Wild vs Artificial Exposure to Measles are Not Equal

Wild vs Artificial Exposure to Measles are Not Equal

There is a fact rarely considered by public health officials: vaccination is not an intervention that eliminates disease exposure for individuals. Vaccination replaces wild exposure with artificial exposure, and they are not equal. We are many decades into mass vaccination campaigns, and it is alarming that instead of the medical and scientific community stepping back to examine the overall impact on public and individual health to see if current strategies should be reevaluated, the focus is on those who question or refuse vaccination.

Experts have acknowledged that the current measles vaccine cannot eradicate measles because of primary and secondary failure.1 Studies have found that the concentration and duration of maternal antibody protection for infants with vaccinated mothers is lower and shorter than protection provided by non-vaccinated mothers,2 and it has been found that a third dose of MMR (mumps, measles, rubella) vaccine cannot boost protection for any length of time,3 leaving most adults unprotected.

We have entered a vaccine-era of vulnerable infants and vulnerable older adults—populations that were protected when measles circulated naturally. It’s a messy conundrum, and it cannot be laid at the feet of those who opt out of vaccination. For the vast majority of healthy children who can easily handle a case of measles in childhood, vaccination provides no personal benefit and exposes them only to vaccine injury risk and vulnerability to measles in adulthood.

Since industry does not make a single measles vaccine available, that leaves just the controversial MMR that appears to not have had any clinical trials. MMR contains fragmented fetal DNA in the rubella portion, which some find morally objectionable and others medically problematic because of the potential for autoimmunity and insertional mutagenesis.4 As well, the vaccine is highly contaminated with glyphosate from the gelatin,6 and there are no studies showing injecting glyphosate to be safe or how it may alter the immune response to the other ingredients. Add that [MMR vaccine manufacturer) Merck & Co. has been accused of falsifying the efficacy of the mumps portion of their vaccine6 and, Houston, we have a problem.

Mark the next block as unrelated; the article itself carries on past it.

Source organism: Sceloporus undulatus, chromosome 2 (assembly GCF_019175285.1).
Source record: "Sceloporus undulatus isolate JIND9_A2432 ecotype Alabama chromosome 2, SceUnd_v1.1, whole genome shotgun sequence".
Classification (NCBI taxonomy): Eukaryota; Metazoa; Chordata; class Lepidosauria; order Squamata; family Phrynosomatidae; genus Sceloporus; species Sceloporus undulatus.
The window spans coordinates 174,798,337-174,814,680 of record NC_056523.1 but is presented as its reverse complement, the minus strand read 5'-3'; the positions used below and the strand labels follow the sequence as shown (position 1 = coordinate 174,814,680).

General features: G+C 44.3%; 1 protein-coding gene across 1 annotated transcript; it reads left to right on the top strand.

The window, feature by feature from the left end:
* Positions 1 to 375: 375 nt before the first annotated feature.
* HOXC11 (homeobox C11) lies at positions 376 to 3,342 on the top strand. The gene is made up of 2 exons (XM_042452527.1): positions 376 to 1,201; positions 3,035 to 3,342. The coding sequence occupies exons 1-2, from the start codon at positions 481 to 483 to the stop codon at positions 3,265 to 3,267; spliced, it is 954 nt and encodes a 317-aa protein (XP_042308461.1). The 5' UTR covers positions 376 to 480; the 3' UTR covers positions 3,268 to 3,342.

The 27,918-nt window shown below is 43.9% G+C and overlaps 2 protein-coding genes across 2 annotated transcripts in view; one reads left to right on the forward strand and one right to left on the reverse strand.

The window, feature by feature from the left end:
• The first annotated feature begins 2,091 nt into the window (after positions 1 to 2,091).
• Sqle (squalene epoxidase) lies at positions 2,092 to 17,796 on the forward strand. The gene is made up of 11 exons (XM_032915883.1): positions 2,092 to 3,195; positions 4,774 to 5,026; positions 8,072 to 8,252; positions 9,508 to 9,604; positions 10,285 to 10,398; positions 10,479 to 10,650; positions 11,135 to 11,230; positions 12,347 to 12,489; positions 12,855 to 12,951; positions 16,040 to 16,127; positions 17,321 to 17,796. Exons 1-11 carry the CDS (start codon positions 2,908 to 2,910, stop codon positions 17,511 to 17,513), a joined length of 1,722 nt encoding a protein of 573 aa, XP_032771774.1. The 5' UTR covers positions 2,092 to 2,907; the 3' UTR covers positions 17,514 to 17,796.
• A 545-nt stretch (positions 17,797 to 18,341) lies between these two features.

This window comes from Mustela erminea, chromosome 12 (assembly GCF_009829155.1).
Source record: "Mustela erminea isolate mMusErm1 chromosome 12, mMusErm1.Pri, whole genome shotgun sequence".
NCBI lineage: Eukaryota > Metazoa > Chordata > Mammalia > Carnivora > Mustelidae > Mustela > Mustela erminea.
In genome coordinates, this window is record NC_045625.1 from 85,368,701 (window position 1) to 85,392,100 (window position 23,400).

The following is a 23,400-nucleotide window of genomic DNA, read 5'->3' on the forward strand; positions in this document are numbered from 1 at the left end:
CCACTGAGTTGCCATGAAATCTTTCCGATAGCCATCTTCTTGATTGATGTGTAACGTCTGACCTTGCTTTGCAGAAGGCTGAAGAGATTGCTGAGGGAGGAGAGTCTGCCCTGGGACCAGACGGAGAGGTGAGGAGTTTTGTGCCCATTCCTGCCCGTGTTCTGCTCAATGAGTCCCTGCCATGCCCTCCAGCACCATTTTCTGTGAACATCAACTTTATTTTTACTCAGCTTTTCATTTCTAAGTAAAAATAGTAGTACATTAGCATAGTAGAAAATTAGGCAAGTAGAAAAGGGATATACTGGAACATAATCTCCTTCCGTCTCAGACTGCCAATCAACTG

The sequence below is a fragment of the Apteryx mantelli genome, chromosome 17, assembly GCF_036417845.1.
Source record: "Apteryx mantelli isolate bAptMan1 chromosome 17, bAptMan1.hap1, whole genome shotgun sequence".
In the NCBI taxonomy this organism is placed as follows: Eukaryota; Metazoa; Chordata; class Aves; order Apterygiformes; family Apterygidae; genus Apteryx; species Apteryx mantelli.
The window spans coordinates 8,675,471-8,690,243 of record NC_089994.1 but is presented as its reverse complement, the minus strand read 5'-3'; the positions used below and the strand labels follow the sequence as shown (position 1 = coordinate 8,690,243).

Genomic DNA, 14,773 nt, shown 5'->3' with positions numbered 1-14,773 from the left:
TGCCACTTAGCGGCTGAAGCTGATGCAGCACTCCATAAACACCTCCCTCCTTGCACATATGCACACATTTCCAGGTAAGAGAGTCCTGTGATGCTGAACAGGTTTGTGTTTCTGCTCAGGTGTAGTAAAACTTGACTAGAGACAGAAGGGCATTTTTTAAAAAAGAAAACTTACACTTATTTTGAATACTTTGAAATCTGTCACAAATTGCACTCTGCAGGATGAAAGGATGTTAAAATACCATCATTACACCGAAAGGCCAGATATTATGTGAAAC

One-hundred percent vaccination uptake would not alter the dilemma of vaccine failure or risk. The World Health Organization (WHO) chose a goal of global eradication before they had a safe tool able to achieve it. Rather than pushing for higher uptake, time and money would be far better spent on implementing rapid diagnosis and notification programs using new technologies to utilize good old-fashioned detection & isolation, researching best and safest measles treatments, and building the basics of healthy immunity in poor communities: clean water, proper sanitation, and adequate nutrition.


Note: This article was reprinted with the author’s permission. It was originally published as a “rapid response” piece in The BMJ. Bernadette Pajer is co-president of Informed Choice WA.

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